Members of the committee heard from a panel of witnesses, half of whom were invited by Democrats and half invited by Republicans. Democrats' witnesses issued glowing recommendations for Jackson, noting the historic nature of her nomination. If confirmed, she would be the first Black woman to serve on the high court.

Jackson would “shatter a glass ceiling that many Americans, including those who fought and died for voting rights, a more perfect union and just America, believed that they would never live to see it broken," said the chairwoman of the Congressional Black Caucus, Rep. Joyce Beatty, D-Ohio, who was among those who testified.

Other experts invited by the majority included Wade Henderson, the president and CEO of the Leadership Conference on Civil and Human Rights and Capt. Frederick Thomas, the national president of the National Organization of Black Law Enforcement Executives. The panel also heard from Richard Rosenthal, an attorney and a friend from Jackson's childhood.

"First, Ketanji wasn’t just a supernova national champion from our debate squad," Rosenthal recalled about their high school days. "She was also the unofficial leader of our tight-knit debate family, acting basically as a student coach and mentor for all the younger students. Outside in the grassy area between the school’s hallways, we would sit cross-legged on the ground, all of us in rapt attention, while Ketanji would stand and explain to us the keys to success, in particular the need for preparation, poise, discipline, and above all, hard work."

Henderson paid homage to Dr. Martin Luther King Jr., whose Selma to Montgomery march took place 57 years ago this week. “As Dr. King said that day, the arc of the moral universe is long, but it bends toward justice. Today, we must all recognize that Judge Jackson’s confirmation to the Supreme Court will bend that arc a little more," he said.

Witnesses invited by the minority included Alabama Attorney General Steve Marshall, anti-abortion activist Eleanor McCullen and Keisha Russell, a conservative lawyer who spoke out against critical race theory during her opening statement.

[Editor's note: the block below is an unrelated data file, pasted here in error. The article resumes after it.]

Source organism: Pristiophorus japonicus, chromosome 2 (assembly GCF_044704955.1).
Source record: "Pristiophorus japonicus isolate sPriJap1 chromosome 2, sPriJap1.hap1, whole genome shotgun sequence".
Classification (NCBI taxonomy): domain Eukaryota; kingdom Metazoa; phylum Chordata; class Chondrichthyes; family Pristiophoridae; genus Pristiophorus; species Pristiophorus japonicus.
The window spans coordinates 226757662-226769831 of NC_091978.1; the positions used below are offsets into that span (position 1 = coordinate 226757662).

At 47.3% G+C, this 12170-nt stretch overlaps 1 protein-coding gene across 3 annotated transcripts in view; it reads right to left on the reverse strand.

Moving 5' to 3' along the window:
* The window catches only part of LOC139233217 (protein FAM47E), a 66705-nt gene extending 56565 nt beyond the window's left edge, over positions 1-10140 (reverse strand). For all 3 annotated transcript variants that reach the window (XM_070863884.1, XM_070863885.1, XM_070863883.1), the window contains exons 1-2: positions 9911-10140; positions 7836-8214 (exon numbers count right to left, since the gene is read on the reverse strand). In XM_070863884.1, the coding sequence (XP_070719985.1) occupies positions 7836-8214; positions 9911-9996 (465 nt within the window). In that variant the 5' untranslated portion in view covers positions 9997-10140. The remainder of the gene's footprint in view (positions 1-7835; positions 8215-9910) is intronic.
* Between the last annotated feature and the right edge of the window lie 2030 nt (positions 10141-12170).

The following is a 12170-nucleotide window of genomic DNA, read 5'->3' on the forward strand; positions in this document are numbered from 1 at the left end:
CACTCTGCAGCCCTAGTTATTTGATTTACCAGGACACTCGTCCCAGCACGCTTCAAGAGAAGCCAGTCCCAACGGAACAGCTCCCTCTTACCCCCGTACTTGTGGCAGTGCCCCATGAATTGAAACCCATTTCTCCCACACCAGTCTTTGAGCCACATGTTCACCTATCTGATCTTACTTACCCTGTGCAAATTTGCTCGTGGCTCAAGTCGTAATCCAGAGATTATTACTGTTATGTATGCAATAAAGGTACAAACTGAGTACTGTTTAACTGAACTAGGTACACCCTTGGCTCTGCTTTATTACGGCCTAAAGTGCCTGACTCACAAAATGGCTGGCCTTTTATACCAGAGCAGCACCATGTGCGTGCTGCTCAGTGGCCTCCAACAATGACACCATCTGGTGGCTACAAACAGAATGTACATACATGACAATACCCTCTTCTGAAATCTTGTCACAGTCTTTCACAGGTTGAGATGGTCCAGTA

Sen. Lindsey Graham, R-S.C., one of Jackson's most vociferous critics on the committee, did not participate in Thursday's proceedings.

"I've heard nothing this week to alleviate my fear that Judge Jackson believes that a fundamental redesign is needed in our criminal justice system and that she would be so inclined to use her position on the court to this end," said Marshall, who regurgitated attacks made by Republican senators about Jackson's sentencing record. "For this reason, I respectfully oppose her nomination."

Sen. Sheldon Whitehouse, D-R.I., used his round of questioning to ask several of the GOP witnesses, including Marshall, if they were involved in the events surrounding the Jan. 6 attack on the Capitol. Marshall repeatedly said he was not. Whitehouse also asked Marshall if Joe Biden is the "duly elected" president but he refused to answer, saying three times only that he is the "president of this country."

The final hearing came after two grueling days before the committee for Jackson, who faced questions from senators Tuesday and Wednesday following opening statements on Monday.

In addition to their attacks on Jackson concerning child pornography cases, Republicans also spent the hearings questioning her work as a public defender representing Guantanamo Bay detainees and delved into familiar, politically charged themes of immigration and “critical race theory.”

Democrats have defended Jackson's record and praised her qualifications and achievements.

“Judge Jackson, you are extraordinary. Your story is a great American story,” Dubin said as he concluded Wednesday's proceedings.